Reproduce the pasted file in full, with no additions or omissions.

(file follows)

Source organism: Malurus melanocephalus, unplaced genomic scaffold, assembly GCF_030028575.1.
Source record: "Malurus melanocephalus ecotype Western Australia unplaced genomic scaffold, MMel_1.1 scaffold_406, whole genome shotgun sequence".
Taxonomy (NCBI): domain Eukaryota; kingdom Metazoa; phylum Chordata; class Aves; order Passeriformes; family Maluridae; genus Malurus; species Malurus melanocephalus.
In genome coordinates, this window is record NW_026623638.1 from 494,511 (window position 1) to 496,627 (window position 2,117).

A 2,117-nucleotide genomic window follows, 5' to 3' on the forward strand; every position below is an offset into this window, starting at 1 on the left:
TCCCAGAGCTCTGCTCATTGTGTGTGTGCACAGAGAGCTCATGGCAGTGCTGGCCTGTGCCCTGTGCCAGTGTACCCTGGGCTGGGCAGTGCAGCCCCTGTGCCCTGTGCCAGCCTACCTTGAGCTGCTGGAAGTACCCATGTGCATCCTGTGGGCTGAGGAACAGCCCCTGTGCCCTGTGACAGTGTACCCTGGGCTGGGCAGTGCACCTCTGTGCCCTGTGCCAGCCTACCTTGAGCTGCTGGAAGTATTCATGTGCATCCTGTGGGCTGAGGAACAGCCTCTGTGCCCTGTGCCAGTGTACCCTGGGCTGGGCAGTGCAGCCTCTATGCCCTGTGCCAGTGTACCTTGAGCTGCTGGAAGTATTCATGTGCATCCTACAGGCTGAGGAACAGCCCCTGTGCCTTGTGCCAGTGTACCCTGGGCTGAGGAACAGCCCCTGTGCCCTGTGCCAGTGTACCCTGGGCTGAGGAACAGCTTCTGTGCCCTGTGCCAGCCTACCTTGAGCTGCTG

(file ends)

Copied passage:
Source organism: Malurus melanocephalus, unplaced genomic scaffold, assembly GCF_030028575.1.
Source record: "Malurus melanocephalus ecotype Western Australia unplaced genomic scaffold, MMel_1.1 scaffold_406, whole genome shotgun sequence".
Taxonomy (NCBI): domain Eukaryota; kingdom Metazoa; phylum Chordata; class Aves; order Passeriformes; family Maluridae; genus Malurus; species Malurus melanocephalus.
In genome coordinates, this window is record NW_026623638.1 from 494,511 (window position 1) to 496,627 (window position 2,117).

A 2,117-nucleotide genomic window follows, 5' to 3' on the forward strand; every position below is an offset into this window, starting at 1 on the left:
TCCCAGAGCTCTGCTCATTGTGTGTGTGCACAGAGAGCTCATGGCAGTGCTGGCCTGTGCCCTGTGCCAGTGTACCCTGGGCTGGGCAGTGCAGCCCCTGTGCCCTGTGCCAGCCTACCTTGAGCTGCTGGAAGTACCCATGTGCATCCTGTGGGCTGAGGAACAGCCCCTGTGCCCTGTGACAGTGTACCCTGGGCTGGGCAGTGCACCTCTGTGCCCTGTGCCAGCCTACCTTGAGCTGCTGGAAGTATTCATGTGCATCCTGTGGGCTGAGGAACAGCCTCTGTGCCCTGTGCCAGTGTACCCTGGGCTGGGCAGTGCAGCCTCTATGCCCTGTGCCAGTGTACCTTGAGCTGCTGGAAGTATTCATGTGCATCCTACAGGCTGAGGAACAGCCCCTGTGCCTTGTGCCAGTGTACCCTGGGCTGAGGAACAGCCCCTGTGCCCTGTGCCAGTGTACCCTGGGCTGAGGAACAGCTTCTGTGCCCTGTGCCAGCCTACCTTGAGCTGCTG